Daily Business Review 

Parties in lawsuits frequently attempt to obtain documents or testimony from nonparty individuals or companies (also known as third parties) by serving them with a subpoena. When a third party receives a subpoena, it oftentimes is uncertain as to both its rights and responsibilities under the subpoena. As a result, the person or entity receiving the subpoena can miss critical deadlines and lose important protections. By having a process in place to handle a subpoena once received, a third party can avoid this.

When a third party is served with a subpoena, the first step should be to provide the subpoena to an attorney, which is normally in-house counsel. If the subpoena’s recipient is an individual or entity without a legal department, then consideration should be given to retain an attorney. This is important because the attorney will help with understanding the subpoena, gathering documents in response to the subpoena, preparing a witness who is being asked to testify under the subpoena, and evaluating whether the third party has any legal exposure as a result of compliance (or noncompliance) with the subpoena.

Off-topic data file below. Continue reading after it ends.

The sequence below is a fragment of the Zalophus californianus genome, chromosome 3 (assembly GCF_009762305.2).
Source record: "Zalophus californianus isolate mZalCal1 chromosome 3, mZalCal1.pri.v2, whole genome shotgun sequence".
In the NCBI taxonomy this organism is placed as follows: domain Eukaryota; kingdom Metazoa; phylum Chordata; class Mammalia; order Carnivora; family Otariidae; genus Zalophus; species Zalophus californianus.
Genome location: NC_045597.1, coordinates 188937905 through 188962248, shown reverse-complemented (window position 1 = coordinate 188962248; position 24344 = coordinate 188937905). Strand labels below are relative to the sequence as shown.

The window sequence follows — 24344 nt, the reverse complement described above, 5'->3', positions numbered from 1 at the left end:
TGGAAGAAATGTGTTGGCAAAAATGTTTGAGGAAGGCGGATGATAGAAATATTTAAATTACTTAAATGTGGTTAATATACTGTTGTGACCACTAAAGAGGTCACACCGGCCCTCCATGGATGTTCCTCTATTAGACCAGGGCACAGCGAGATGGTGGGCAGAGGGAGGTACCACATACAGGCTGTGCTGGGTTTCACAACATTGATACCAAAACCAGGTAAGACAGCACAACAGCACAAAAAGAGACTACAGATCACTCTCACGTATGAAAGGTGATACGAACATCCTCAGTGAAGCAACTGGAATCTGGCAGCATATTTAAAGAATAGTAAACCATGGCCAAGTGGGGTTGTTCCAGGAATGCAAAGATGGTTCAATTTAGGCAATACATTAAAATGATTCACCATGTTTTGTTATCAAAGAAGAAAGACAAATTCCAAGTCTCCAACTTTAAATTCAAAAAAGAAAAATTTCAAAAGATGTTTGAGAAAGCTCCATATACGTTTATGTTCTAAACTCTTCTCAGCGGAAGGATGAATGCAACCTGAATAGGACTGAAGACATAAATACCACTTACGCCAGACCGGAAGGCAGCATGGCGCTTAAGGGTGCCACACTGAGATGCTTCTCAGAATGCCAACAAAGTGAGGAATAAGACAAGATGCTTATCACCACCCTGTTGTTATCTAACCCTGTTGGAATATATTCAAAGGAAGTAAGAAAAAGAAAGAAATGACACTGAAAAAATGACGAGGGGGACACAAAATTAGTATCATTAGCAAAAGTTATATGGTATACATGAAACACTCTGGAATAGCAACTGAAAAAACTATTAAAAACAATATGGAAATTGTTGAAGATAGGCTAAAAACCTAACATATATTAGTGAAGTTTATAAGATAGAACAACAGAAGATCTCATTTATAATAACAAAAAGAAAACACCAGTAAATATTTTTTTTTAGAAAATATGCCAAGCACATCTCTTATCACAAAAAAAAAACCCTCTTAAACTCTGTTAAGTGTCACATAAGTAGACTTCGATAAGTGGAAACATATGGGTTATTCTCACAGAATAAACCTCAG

If the subpoena is directed to a business and calls for the production of documents, the business should also issue a “legal hold” to advise its employees that they must preserve any documents covered by the subpoena. Similarly, even if documents belonging to the third party are in the possession of someone else, those documents may nevertheless be considered to be in the “possession, custody or control” of the third party and could be responsive to the subpoena. As such, other parties, like accountants, consultants or outside attorneys, should also be given notice of the subpoena if they could possess documents that might be responsive.

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